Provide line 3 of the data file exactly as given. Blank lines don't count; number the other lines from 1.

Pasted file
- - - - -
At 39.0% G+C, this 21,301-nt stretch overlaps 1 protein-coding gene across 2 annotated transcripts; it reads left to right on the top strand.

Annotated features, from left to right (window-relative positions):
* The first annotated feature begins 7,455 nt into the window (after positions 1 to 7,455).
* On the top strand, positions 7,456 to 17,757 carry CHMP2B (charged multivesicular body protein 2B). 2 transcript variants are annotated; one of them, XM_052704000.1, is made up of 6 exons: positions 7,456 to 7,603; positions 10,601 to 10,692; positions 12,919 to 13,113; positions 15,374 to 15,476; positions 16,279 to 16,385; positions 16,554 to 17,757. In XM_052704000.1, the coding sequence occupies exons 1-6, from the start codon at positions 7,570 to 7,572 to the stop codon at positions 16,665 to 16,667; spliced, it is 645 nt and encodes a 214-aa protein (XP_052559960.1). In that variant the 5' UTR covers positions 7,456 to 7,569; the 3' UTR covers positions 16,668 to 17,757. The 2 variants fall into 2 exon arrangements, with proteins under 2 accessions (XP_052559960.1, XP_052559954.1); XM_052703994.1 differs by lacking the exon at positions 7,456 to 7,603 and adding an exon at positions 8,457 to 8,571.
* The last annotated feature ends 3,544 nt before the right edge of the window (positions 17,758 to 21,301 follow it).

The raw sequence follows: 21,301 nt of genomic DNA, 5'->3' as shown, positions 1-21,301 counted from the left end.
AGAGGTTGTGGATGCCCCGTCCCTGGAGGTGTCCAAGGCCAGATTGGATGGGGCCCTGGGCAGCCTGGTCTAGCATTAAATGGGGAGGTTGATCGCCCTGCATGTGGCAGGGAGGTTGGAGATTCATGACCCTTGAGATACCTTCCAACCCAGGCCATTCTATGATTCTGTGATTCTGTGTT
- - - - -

* The first annotated feature begins 7,455 nt into the window (after positions 1 to 7,455).